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Body of work the legacy of a true genius

Dr Mark Phelan of Queen's University pays tribute to the dramatist often regarded as Ireland's Chekhov

Published 03/10/2015

Brian Friel at the Opera House in Belfast
Brian Friel at the Opera House in Belfast
Friel with his UCD Ulysses Medal in 2009

Far too often in Ireland is our appreciation of artists both belated and begrudging. Thankfully, this ignoble tradition was never inflicted on or endured by Brian Friel.

Indeed, for many decades he has been celebrated for his remarkable work, which has enriched our lives and amplified our consciousness.

There is no hubris in hailing this Omagh man of humble origins as one of the greatest playwrights in the English language. A truly colossal figure in world literature, Friel's loss leaves us all impoverished, but he has bequeathed us a body of work that's imperishable: a living legacy we should treasure; especially here and now, in a culture and climate where our political leaders have so egregiously failed the arts.

Perhaps the greatest hallmark of Friel's genius is that this consummate craftsman elevated ordinary people and places into extraordinary works of art. Indeed, it's profoundly paradoxical that for all his global prestige and profile, all of Friel's work is set in Ballybeg: Baile Beag, literally, the "small town": a dull, dreary Donegal parish excoriated by Gar in Philadelphia Here I Come as a "bloody quagmire, a dead end, a backwater".

But in Ballybeg, the global forces of conflict and capitalism are localised; their terrible political and personal consequences played out before us in Gar's emigration in Philadelphia, the Glenties and Gentle Island's evacuation; the evictions, both literal and linguistic, of Translations.

And so, the imaginative geography of Ballybeg transcends tribal and territorial borders - for Friel's plays are frequently performed throughout the world before audiences easily able to identify their own Ballybegs, or however - and wherever - you translate "small town".

When we move from Ballybeg to consider Friel's full body of work, it is characterised by his innovative experimentation with theatrical form and his elegant explorations of the fraught relations between fact and fiction, truth and memory, history and myth.

Often described as "Ireland's Chekhov", his works bears close relation to that of Arthur Miller and Tennessee Williams, while his mellifluent mastery of language leaves both audiences and actors enraptured.

Indeed, the monologues comprising Molly Sweeney and Faith Healer, Michael's closing coda to Dancing At Lughnasa, not to mention Translations' eloquent exchanges, provide some of the most musical and memorable passages in modern drama.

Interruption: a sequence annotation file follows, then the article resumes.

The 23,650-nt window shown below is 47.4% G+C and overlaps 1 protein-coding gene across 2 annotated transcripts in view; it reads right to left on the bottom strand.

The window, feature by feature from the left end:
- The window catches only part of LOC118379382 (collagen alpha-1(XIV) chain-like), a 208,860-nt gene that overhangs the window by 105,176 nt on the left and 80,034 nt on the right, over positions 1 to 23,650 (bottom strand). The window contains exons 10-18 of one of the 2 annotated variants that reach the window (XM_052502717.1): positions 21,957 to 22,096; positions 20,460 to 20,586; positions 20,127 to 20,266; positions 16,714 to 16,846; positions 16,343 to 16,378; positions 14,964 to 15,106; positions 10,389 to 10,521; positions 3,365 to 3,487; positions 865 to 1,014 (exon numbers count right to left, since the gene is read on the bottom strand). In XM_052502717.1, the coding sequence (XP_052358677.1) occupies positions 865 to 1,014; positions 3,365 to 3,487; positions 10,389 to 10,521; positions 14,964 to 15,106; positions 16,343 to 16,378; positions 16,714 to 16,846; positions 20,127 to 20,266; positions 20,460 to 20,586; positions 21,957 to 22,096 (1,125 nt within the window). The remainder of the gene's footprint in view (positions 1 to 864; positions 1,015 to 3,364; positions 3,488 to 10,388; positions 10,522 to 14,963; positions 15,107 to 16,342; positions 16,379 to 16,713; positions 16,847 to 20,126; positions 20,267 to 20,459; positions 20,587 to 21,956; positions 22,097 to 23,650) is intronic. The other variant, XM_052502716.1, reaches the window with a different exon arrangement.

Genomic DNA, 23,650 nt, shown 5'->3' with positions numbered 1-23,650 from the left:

The lyrical, literary qualities of Friel's drama should not distract us from appreciating his equal mastery of stage language in its physical and visual form, as is playfully manifest in Gar Public and Private's double act in Philadelphia Here I Come, in which two actors play different personas of the same character: a stunningly innovative device that the director Conall Morrison likened to "splitting the atom" in its release of a wave of innovation and energy into the Irish theatre scene.

A deeply private man, Friel had no time for plaudits or fame, preferring to shelter himself in his beloved Inishowen in what his late, great friend Seamus Heaney evocatively described as his "psychic citadel".

It gives me great pleasure to know that Brian took such pleasure and pride that he was alive long enough to see the launch of the inaugural Lughnasa International Friel Festival, along with the Brian Friel Summer School in Donegal this summer, with a Lyric Theatre production of Dancing At Lughnasa on the occasion of its 25th anniversary.

The fact that Lughnasa opened in Donegal before travelling to Belfast and then to Dublin Theatre Festival has a potent symbolism not lost on Brian.

The fact, too, that Queen's Friel Summer School opened in Derry with an extraordinary lecture from his friend and fellow Field Day stalwart Seamus Deane that was delivered in the Guildhall, a building "eloquent with history" of the city and its hinterland; civil rights, the Troubles and the Bloody Sunday tribunal; and the setting of Friel's Freedom Of The City as well as the site of Translations' premiere in the home of Field Day, also possessed a certain poetry.

Seamus Heaney said two words he always associated with Friel were "privacy" and "probity", but he was also gracious and generous, his shyness often shielding a wicked sense of humour, for there was blood and turf under the fingernails too.

Friel also possessed a lifelong conviction in the power of theatre to inspire, educate and entertain, and though we may never see his like again, he will never be gone, for when the theatre goes dark and the curtain unfurls, his wit and his warmth, his humour and humanity, will be made manifest in the miraculous words and images he left for actors and audiences everywhere to enjoy.

Dr Mark Phelan is a lecturer in the school of creative arts at Queen's University, Belfast

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